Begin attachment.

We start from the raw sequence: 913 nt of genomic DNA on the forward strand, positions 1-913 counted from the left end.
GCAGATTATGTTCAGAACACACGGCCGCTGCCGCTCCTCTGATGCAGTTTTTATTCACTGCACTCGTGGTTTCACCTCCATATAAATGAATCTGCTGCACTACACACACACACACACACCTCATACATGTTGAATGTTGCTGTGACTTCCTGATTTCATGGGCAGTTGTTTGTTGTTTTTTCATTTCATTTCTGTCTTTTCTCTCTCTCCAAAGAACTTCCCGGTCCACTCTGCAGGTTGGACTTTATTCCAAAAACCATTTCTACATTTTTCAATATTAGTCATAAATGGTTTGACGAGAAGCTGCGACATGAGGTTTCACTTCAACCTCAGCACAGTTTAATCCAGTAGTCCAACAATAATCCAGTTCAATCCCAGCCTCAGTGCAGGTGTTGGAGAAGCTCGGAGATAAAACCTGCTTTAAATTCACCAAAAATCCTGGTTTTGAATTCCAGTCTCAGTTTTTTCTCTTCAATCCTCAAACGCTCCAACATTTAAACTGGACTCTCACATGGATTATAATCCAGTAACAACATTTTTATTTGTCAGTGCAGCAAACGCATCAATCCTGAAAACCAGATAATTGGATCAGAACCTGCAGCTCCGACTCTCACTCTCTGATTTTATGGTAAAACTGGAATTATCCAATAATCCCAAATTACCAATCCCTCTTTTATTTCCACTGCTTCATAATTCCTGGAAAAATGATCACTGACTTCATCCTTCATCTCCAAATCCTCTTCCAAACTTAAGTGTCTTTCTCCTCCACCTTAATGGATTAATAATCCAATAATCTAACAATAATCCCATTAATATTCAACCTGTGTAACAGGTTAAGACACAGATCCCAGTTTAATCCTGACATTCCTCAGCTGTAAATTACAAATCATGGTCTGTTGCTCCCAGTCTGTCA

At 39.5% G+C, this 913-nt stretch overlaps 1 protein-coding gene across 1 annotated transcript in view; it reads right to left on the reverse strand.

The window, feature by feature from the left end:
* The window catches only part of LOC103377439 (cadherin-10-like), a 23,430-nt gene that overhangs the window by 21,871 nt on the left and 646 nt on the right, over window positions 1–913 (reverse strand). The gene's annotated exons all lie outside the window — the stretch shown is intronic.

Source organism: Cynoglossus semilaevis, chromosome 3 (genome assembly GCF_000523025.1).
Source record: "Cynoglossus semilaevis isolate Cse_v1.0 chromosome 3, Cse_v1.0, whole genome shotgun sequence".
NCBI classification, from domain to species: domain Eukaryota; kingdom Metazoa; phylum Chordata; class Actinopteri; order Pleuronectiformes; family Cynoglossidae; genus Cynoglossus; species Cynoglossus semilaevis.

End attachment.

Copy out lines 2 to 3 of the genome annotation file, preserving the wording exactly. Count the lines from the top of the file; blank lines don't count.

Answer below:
GCAGATTATGTTCAGAACACACGGCCGCTGCCGCTCCTCTGATGCAGTTTTTATTCACTGCACTCGTGGTTTCACCTCCATATAAATGAATCTGCTGCACTACACACACACACACACACCTCATACATGTTGAATGTTGCTGTGACTTCCTGATTTCATGGGCAGTTGTTTGTTGTTTTTTCATTTCATTTCTGTCTTTTCTCTCTCTCCAAAGAACTTCCCGGTCCACTCTGCAGGTTGGACTTTATTCCAAAAACCATTTCTACATTTTTCAATATTAGTCATAAATGGTTTGACGAGAAGCTGCGACATGAGGTTTCACTTCAACCTCAGCACAGTTTAATCCAGTAGTCCAACAATAATCCAGTTCAATCCCAGCCTCAGTGCAGGTGTTGGAGAAGCTCGGAGATAAAACCTGCTTTAAATTCACCAAAAATCCTGGTTTTGAATTCCAGTCTCAGTTTTTTCTCTTCAATCCTCAAACGCTCCAACATTTAAACTGGACTCTCACATGGATTATAATCCAGTAACAACATTTTTATTTGTCAGTGCAGCAAACGCATCAATCCTGAAAACCAGATAATTGGATCAGAACCTGCAGCTCCGACTCTCACTCTCTGATTTTATGGTAAAACTGGAATTATCCAATAATCCCAAATTACCAATCCCTCTTTTATTTCCACTGCTTCATAATTCCTGGAAAAATGATCACTGACTTCATCCTTCATCTCCAAATCCTCTTCCAAACTTAAGTGTCTTTCTCCTCCACCTTAATGGATTAATAATCCAATAATCTAACAATAATCCCATTAATATTCAACCTGTGTAACAGGTTAAGACACAGATCCCAGTTTAATCCTGACATTCCTCAGCTGTAAATTACAAATCATGGTCTGTTGCTCCCAGTCTGTCA

At 39.5% G+C, this 913-nt stretch overlaps 1 protein-coding gene across 1 annotated transcript in view; it reads right to left on the reverse strand.